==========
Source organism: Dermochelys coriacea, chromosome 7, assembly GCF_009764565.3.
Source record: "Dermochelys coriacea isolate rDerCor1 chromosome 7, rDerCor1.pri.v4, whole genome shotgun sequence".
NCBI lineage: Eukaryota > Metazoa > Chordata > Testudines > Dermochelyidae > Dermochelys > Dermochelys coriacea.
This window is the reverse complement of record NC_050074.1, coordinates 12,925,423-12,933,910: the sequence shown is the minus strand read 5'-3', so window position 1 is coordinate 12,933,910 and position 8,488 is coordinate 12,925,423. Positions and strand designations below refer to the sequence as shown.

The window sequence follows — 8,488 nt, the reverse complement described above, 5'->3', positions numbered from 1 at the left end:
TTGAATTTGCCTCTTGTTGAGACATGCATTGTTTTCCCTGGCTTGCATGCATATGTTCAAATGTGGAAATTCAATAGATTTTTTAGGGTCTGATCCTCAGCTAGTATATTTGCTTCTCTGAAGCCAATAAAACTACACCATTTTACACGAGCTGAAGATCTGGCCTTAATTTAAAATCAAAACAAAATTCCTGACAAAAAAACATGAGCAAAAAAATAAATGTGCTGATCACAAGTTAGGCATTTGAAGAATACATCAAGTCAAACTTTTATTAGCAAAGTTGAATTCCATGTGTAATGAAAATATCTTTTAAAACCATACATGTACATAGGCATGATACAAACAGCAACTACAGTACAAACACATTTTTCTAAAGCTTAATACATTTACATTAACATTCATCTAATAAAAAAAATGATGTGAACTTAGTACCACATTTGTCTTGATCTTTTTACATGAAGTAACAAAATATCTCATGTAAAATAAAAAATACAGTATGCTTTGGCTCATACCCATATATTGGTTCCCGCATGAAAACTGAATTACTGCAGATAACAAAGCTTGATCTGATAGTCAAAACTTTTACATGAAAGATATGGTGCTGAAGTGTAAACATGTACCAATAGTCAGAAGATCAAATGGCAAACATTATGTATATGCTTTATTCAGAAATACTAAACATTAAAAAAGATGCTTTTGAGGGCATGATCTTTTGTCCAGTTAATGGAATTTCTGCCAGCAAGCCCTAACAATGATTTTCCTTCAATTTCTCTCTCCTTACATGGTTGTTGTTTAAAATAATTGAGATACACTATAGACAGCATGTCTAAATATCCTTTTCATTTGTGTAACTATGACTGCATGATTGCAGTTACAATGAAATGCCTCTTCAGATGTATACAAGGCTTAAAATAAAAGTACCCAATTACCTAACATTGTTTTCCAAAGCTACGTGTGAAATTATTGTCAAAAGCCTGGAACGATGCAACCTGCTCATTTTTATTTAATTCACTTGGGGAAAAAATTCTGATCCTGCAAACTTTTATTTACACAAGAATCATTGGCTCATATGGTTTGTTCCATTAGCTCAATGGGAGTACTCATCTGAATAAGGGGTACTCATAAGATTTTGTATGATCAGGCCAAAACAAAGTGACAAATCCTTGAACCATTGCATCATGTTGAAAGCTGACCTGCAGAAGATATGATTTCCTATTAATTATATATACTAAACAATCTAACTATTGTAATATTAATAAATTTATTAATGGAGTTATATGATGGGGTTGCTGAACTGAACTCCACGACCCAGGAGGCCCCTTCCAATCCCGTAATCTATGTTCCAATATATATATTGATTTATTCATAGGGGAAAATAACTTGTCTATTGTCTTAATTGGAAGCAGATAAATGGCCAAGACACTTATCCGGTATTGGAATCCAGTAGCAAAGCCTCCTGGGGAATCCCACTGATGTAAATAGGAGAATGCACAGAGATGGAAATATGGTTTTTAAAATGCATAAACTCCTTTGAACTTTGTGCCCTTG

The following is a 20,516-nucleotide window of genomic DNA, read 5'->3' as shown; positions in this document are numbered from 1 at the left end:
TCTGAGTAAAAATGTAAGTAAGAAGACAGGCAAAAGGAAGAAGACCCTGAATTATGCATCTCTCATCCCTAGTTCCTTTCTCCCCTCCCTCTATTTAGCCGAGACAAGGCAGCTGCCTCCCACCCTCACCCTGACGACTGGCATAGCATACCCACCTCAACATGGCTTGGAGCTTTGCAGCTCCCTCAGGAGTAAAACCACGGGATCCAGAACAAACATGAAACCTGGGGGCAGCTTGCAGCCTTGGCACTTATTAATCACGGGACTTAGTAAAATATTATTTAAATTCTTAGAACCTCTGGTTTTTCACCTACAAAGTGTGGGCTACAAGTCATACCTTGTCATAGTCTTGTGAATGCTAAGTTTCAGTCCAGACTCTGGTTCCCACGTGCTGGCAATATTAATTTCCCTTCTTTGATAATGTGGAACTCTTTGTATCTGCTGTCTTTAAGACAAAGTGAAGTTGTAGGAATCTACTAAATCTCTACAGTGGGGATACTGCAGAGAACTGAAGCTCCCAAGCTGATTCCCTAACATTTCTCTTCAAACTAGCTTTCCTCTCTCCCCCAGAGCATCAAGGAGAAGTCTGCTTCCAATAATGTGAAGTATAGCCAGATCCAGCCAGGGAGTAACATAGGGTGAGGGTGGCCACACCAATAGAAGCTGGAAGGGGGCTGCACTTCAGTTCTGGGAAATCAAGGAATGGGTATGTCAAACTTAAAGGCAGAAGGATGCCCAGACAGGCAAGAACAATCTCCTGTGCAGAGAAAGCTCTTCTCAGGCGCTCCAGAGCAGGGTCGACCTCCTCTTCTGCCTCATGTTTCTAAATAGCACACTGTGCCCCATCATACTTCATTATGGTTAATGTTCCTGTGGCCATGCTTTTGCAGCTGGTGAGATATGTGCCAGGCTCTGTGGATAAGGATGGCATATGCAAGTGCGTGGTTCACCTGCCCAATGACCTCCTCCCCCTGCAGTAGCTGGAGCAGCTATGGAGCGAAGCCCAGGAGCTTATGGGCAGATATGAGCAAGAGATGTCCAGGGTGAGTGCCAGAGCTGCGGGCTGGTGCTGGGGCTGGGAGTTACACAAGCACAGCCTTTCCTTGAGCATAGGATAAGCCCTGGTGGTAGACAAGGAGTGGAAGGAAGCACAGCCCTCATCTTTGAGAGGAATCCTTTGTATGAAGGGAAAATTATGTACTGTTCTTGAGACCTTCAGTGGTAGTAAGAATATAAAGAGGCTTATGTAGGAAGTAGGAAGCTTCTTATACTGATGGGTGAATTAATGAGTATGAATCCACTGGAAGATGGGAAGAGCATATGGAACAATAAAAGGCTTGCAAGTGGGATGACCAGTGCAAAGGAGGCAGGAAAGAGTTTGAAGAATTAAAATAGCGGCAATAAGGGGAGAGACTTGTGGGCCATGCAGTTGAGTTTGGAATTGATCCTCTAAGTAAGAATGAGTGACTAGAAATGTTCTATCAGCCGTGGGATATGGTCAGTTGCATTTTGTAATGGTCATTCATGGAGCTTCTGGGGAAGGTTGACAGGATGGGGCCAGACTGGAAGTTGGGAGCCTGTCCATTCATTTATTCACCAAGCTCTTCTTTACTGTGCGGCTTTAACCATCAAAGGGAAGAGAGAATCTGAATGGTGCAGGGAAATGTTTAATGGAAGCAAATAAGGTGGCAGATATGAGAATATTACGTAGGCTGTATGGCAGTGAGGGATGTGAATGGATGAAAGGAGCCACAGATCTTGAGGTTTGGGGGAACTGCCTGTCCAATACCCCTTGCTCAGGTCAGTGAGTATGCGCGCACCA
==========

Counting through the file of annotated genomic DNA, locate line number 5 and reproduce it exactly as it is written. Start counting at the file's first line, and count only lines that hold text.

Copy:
The window sequence follows — 8,488 nt, the reverse complement described above, 5'->3', positions numbered from 1 at the left end: